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No. 13: Winter 1981

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Half A Brain Sometimes Better Than A Whole One

The orthodox view of the human brain holds that the left or dominant half governs the right side of the body and is concerned with logical thought, verbal analysis, etc. The right side of the brain controls the left side of the body and is responsible for spatial and intuitive thinking. The right side supposed-ly cannot even participate in verbal expression. The two halves of the brain are connected by the corpus callosum. That this interconnection sometimes creates problems is evident from the fact that its severance often leads to dramatic improvement in some types of epilepsy. These split-brain individuals, however, must contend with such bizarre situations as not being able to verbally identify objects seen or felt by the left eye and hand, even though they know what the objects are.

Such situations merely confirm the orthodox view of the brain. But when half of the brain is completely removed, the conventional picture of the brain is upset. In one case, a woman with partial paralysis and frequent epileptic seizures had the left side of her brain removed. Her seizures and paralysis disappeared permanently; even more, her personality improved markedly. The half of the brain that remained assumed all brain functions and performed them better than the complete brain had. Conclusion: each half of the human brain has the intrinsic capability of operating as a whole brain despite the usual specialization of the halves.

(Gooch, Stan; "Right Brain, Left Brain," New Scientist, 87:790, 1980.)

Two halves of the brain connected by the corpus callosum

From Science Frontiers #13, Winter 1981. 1981-2000 William R. Corliss

Science Frontiers Sourcebook Project Reviewed in:

Quotes

  • "A sourcebook of unexplained phenomena is therefore a valuable addition to a collection of scientific literature. William R. Corliss has provided this in the past with his source books of scientific anomalies in several subjects, and now he has provided it for astronomy. He has done an excellent job of collecting and editing a large amount of material, taken in part from scientific journals and in part from scientific reporting in the popular or semi-scientific press." -- "The Mysterious Universe: A Handbook of Astronomical Anomalies", reviwed by Thomas Gold, Cornell University, in Icarus, vol.41, 1980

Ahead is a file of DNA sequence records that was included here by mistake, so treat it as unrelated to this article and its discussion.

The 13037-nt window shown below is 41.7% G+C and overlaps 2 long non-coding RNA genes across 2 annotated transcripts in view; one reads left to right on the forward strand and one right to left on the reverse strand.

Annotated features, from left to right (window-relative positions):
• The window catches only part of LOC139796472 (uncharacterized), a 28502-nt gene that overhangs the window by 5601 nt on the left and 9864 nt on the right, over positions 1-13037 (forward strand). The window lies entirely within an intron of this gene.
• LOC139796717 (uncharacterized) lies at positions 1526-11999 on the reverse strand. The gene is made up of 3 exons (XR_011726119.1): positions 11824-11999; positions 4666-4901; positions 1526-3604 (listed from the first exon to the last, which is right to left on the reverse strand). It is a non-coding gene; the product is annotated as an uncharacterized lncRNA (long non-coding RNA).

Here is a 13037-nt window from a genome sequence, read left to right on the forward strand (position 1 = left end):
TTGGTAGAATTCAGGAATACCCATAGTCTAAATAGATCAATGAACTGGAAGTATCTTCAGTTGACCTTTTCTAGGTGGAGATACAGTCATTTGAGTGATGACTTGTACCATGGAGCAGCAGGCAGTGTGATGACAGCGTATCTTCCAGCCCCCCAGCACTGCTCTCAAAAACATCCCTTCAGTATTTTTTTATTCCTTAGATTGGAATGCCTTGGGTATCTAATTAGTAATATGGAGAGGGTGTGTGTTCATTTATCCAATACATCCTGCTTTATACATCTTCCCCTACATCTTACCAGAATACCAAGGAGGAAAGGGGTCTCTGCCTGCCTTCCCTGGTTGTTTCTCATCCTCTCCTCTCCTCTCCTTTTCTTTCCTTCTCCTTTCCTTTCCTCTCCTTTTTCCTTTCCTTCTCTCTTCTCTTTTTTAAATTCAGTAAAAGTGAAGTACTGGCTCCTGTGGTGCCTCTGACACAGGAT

• "An interesting, systematic presentation of unusual weather [..] This book is recommended for a general audience" --"Corliss, William R., Tornados, Dark Days, Anomalous Precipitation, and Related Weather Phenomena, Sourcebook Project, 1983.", revieweed in Choice, September 1983
  • "..the science is necessarily somewhat speculative, but Corliss's symthesis is based on reputable sources." -- "Corliss, William R. (Compiler). Lightning, Auroras, Nocturnal Lights, and Related Luminous Phenomena" reviwed by Joseph M. Moran, Univ. of Wisconsin in Science Books and Films, Sep/Oct 1983

  • "Before opening the book, I set certain standards that a volume which treads into dangerous grounds grounds like this must meet. The author scrupulously met, or even exceeded those standards. Each phenomenon is exhaustively documented, with references to scientific journals [..] and extensive quotations" -- "Book Review: The moon and planets: a catalog of astronomical anomalies", The Sourcebook Project, 1985., Corliss, W. R., Journal of the Royal Astronomical Society of Canada, Vol. 81, no. 1 (1987), p. 24., 02/1987